The way in.
It all began with cabin fever last March, in the long,
freeze-thaw-ice-mud, ...nonexistent Colorado "spring."
My friend Drew and I had cabin fever and so we got out
the maps and dreamed up this six day trip.
Our first rendezvous was at my mom's house near the town of Hesperus. We had already prepared and portioned out everything for our trip, and that night we did the final inventory and stuffed the packs. Then in the middle of the night we woke up to a downpour- which was especially loud on the propanel roof. It lasted all night and my heart sank. I could only imagine what it was doing up in the mountains. Oh well, though, this was to be expected. We were going to enter the Weminuche Wilderness during the middle of monsoon season.
The next morning we loaded the packs into my truck. The La Plata mountains were entirely shrouded in clouds, and in Durango not even the top of Missionary Ridge was visible. We drove onward over Coal Bank and Molas Pass in a light, constant drizzle. Once in Silverton the weather seemed to lighten up. Sometimes the weather comes in low and backs up on the perimeter of the San Juans, and it doesn't quite have the energy to push into the heart of the range. I hoped this was the case.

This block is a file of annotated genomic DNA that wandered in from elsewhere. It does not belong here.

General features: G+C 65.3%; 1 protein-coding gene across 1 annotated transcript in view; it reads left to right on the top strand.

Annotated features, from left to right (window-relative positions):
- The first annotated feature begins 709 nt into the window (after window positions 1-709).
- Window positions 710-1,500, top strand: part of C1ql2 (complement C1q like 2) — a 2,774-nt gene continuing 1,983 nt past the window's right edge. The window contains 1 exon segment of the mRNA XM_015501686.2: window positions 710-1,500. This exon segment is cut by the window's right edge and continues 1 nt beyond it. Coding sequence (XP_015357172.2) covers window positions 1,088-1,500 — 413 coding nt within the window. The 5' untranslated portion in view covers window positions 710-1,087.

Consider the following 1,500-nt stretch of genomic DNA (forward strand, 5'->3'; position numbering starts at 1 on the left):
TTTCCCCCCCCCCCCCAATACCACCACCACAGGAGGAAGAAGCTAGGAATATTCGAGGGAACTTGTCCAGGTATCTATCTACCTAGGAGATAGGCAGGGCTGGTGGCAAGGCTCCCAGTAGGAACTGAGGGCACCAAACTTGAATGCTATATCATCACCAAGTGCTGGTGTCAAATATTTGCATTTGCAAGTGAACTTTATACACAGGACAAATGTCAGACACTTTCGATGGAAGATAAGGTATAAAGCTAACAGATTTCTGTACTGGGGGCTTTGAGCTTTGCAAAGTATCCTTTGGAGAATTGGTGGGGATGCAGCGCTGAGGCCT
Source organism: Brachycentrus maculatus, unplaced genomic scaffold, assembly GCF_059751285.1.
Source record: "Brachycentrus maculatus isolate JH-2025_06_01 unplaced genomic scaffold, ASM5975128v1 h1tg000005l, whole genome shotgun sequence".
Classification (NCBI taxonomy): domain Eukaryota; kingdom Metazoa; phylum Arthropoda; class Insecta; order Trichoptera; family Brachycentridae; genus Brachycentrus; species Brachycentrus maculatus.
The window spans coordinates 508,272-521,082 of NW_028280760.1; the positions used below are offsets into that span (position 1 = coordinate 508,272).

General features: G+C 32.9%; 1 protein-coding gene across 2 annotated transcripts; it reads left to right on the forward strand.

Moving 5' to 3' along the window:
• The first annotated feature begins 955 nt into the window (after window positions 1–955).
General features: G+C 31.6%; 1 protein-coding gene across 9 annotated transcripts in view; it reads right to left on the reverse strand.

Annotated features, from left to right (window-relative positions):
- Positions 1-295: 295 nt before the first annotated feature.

We parked at the Cunningham Gulch trailhead, and as if by request, the sky cleared and the rain stopped. What grand luck! Our first task was to immediately gain 1,700' to the Continental Divide Trail. This is a typical San Juans trailead, with an abrupt slog uphill to overcome this range's compact topography. For the next four miles the trail elevation averaged 12,500'. We meant to camp at Kite Lake that night, but sun turned to fog, then to drizzle, and then to a cold, soaking rain. It was unusual weather actually, in that it was far too cold for lightning. In a low saddle near a pond, we decided it was cold enough and set up camp. We could see our breath in the air and we were glad to shake off our ponchos and get warm inside.
At dawn, a dense fog lifted to brilliant sunlight. While eating our breakfast, we heard the chatter of Elk making their way on a distant hillside. I envied them being able to just live up here on the divide with no pack or gear.